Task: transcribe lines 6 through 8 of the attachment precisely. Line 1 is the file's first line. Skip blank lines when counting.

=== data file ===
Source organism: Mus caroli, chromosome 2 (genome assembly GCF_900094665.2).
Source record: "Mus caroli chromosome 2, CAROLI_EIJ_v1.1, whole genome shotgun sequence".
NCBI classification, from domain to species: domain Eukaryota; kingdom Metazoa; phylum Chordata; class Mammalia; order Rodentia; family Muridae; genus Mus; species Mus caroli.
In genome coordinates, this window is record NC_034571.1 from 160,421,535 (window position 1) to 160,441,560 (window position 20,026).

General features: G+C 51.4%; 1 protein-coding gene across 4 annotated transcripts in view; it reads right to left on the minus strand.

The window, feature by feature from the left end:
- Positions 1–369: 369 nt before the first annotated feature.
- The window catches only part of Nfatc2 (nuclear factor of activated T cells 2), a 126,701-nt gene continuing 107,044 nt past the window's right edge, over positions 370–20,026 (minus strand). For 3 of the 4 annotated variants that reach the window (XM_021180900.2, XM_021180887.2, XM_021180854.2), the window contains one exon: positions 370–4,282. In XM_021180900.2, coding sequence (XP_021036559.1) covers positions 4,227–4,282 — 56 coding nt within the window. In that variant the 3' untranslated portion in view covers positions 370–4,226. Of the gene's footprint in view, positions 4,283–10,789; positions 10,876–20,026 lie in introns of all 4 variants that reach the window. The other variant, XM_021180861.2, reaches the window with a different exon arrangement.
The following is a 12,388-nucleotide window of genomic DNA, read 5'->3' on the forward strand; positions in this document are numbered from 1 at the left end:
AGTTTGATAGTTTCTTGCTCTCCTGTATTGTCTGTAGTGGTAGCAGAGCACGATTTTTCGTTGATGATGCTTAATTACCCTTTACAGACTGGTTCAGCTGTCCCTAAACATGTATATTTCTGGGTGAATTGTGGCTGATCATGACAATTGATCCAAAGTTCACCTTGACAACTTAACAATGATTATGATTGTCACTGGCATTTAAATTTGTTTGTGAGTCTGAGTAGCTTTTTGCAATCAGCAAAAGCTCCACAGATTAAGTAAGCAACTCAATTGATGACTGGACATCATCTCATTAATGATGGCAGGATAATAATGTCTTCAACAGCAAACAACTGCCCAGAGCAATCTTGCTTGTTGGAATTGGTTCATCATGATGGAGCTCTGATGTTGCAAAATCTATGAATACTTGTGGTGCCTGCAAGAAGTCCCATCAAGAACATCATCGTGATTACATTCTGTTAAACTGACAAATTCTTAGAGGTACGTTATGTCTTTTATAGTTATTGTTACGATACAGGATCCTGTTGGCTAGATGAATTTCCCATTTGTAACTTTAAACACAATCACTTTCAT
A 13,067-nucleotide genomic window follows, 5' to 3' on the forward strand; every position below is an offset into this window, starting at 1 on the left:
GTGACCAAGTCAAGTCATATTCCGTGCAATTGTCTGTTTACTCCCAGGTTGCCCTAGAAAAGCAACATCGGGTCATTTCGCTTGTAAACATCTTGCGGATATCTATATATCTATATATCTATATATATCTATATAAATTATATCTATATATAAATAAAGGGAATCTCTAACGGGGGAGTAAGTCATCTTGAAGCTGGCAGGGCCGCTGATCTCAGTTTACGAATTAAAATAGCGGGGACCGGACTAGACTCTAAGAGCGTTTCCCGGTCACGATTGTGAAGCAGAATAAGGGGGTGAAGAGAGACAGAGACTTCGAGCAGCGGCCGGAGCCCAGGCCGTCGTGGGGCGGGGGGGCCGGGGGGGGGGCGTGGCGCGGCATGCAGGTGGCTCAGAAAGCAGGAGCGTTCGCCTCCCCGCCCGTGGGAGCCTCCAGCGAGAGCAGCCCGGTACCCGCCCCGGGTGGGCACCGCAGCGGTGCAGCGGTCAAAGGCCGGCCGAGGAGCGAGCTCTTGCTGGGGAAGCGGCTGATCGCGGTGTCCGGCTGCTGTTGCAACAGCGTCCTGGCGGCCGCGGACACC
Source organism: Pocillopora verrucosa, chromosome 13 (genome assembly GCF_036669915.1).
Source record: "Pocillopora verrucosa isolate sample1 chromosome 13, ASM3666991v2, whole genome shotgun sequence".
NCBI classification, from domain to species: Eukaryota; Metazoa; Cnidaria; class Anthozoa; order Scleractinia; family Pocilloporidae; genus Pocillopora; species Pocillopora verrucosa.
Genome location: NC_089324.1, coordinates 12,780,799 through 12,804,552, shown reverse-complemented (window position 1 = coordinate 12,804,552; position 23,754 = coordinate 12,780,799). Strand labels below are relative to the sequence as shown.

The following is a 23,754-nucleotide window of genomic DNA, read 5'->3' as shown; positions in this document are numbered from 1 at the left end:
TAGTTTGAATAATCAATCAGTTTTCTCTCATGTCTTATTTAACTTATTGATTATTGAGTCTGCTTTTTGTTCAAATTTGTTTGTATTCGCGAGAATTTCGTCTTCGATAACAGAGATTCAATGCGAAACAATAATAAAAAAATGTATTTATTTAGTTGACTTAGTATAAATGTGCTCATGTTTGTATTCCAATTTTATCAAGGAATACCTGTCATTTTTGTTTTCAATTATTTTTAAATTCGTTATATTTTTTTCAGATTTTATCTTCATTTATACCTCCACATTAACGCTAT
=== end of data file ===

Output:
The window, feature by feature from the left end:
- Positions 1–369: 369 nt before the first annotated feature.
- The window catches only part of Nfatc2 (nuclear factor of activated T cells 2), a 126,701-nt gene continuing 107,044 nt past the window's right edge, over positions 370–20,026 (minus strand). For 3 of the 4 annotated variants that reach the window (XM_021180900.2, XM_021180887.2, XM_021180854.2), the window contains one exon: positions 370–4,282. In XM_021180900.2, coding sequence (XP_021036559.1) covers positions 4,227–4,282 — 56 coding nt within the window. In that variant the 3' untranslated portion in view covers positions 370–4,226. Of the gene's footprint in view, positions 4,283–10,789; positions 10,876–20,026 lie in introns of all 4 variants that reach the window. The other variant, XM_021180861.2, reaches the window with a different exon arrangement.